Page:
Appendix VII


Appendix VII
Marine and Naval Corpsmen
Medal of Honor Winners



CORPORAL RICHARD E. BUSH, 1st Battalion, 4th Marines. Severely wounded while leading the first squad to penetrate the Mt. Yae Take inner defenses, he was evacuated to a nearby aid station. When an enemy grenade landed in the midst of the wounded men, he unhesitatingly pulled it to his body to protect his comrades from serious injury or death. (16 April 1945)


HOSPITAL APPRENTICE FIRST CLASSROBERT E. BUSH, 2d Battalion, 5th Marines. He was administering plasma to a wounded officer on an exposed ridgeline when the enemy attacked. He fought off the charging enemy with his pistol and a carbine, killing six despite his own serious wounds. He calmly ignored his critical condition until his patient was evacuated. (2 May 1945)

*Indicates posthumous award.




MAJOR HENRY A. COURTNEY, JR., 2d Battalion, 22d Marines. Gallantly leading by personal example, he inspired a small group of men from his unit to assault and capture the crest of Sugar Loaf Hill. He continued to lead attacks against the superior enemy defending forces until killed by a hostile mortar burst. (14-15 May 1945)*


CORPORAL JOHN P. FARDY, 1st Battalion, 1st Marines. When heavy enemy small-arms fire drove his squad to cover in a narrow drainage ditch and an enemy grenade fell among the men, he smothered the lethal explosion with his own body to protect his comrades’ lives. (6 May 1945)*


PRIVATE FIRST CLASS WILLIAM A. FOSTER, 3d Battalion, 1st Marines. Dug in with another Marine on the point of a perimeter defense during a fierce close-in battle with the enemy, he threw himself on a grenade that landed out of reach in his foxhole to protect the life of his comrade with his own. (2 May 1945)*


PRIVATE FIRST CLASS HAROLD GONSALVES, 4th Battalion, 15th Marines. After repeatedly braving terrific enemy bombardment to aid his forward observation team, he dived on an enemy grenade which landed in its midst, sacrificing his own chances of survival to protect his fellow Marines. (15 April 1945)*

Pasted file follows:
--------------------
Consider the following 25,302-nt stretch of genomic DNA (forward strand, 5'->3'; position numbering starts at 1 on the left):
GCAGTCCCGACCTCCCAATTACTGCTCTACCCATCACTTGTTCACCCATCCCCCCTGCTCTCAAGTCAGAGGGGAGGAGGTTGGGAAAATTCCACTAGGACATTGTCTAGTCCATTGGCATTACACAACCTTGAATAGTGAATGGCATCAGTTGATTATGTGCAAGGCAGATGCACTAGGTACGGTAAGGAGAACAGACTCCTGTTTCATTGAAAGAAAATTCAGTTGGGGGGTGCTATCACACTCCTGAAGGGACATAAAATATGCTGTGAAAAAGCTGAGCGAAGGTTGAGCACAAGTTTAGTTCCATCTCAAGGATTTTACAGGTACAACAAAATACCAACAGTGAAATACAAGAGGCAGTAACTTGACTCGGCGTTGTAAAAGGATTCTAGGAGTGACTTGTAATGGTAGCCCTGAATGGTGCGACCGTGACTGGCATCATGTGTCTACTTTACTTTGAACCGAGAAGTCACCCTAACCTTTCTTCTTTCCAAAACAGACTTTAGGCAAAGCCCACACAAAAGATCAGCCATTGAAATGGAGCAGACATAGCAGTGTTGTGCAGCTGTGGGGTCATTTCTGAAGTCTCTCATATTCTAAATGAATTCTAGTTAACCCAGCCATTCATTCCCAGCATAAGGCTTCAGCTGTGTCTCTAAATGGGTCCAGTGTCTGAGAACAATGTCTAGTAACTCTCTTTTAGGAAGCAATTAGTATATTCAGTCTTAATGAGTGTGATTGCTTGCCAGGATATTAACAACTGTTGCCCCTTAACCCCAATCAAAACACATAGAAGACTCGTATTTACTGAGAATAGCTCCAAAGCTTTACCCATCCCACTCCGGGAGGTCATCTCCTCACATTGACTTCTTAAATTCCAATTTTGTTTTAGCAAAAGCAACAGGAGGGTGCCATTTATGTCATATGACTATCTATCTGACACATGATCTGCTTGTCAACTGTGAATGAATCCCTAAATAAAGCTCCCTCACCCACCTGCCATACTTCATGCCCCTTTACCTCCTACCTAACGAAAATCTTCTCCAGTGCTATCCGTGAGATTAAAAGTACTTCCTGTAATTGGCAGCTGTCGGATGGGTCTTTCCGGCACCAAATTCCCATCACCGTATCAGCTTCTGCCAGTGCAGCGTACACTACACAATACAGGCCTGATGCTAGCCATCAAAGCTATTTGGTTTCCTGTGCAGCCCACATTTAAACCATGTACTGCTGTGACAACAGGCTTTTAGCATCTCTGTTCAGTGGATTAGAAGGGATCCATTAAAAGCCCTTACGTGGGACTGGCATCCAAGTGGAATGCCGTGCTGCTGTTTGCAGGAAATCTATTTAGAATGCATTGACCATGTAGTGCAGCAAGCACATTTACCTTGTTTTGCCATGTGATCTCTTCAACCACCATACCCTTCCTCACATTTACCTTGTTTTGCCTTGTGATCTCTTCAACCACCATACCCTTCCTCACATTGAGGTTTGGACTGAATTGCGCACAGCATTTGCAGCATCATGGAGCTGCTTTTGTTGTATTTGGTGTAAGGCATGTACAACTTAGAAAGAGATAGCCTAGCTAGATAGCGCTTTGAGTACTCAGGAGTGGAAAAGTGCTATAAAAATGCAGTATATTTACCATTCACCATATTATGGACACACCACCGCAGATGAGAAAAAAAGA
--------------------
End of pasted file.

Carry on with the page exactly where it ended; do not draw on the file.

PHARMACIST MATE SECOND CLASSWILLIAM D. HALYBURTON, JR., 2d Battalion, 5th Marines. When his assault unit suffered severe casualties he unhesitatingly went to the aid of the wounded man closest to the enemy positions. He interposed his own body as a shield in the line of fire and continued his ministrations until he was killed. (19 May 1945)*


PRIVATE DALE M. HANSEN, 2d Battalion, 1st Marines. Using a rocket launcher, a rifle, and grenades, he seized the initiative at a critical point in the battle action and in a one-man assault destroyed a pillbox, a mortar, and twelve of the enemy, materially aiding the accomplishment of his company’s mission. (7 May 1945)*


CORPORAL LOUIS J. HAUGE, JR., 1st Battalion, 1st Marines. Making a determined one-man assault on a pair of enemy machine-gun positions holding up his company’s advance, he wiped out one with grenades and, although painfully wounded, continued his attack and succeeded in destroying the second. (14 May 1945)*


SERGEANT ELBERT L. KINSER, 3d Battalion, 1st Marines. During an enemy counterattack when a grenade fell in the midst of his men, he threw himself on the deadly missile and absorbed the full force of the shattering explosion with his own body. (4 May 1945)*




HOSPITAL APPRENTICE FIRST CLASS FRED F. LESTER, 1st Battalion, 22d Marines. He was hit while going to the aid of a wounded man. Although he was again wounded dragging his patient to safety, he directed the administration of proper medical treatment to several men, steadfastly refusing aid for his own wounds which he realized were fatal. (8 June 1945)*


PRIVATE ROBERT M. McTUREOUS, JR., 3d Battalion, 29th Marines. When machine-gun fire suddenly assailed stretcher bearers evacuating his unit’s wounded, he made two one-man grenade assaults on the enemy gun positions. Although seriously wounded, he stoically crawled 200 yards to shelter before calling for aid. (7 June 1945)*


PRIVATE FIRST CLASS ALBERT E. SCHWAB, 1st Battalion, 5th Marines. Attacking alone up a high ridge, he used his flame thrower to burn out an enemy machine gun that had pinned down his unit. When a second machine gun opened up, he attacked directly into its fire, silencing it as he fell fatally wounded. (7 May 1945)*

Current Bases that were dedicated to our Medal of Honor winners!




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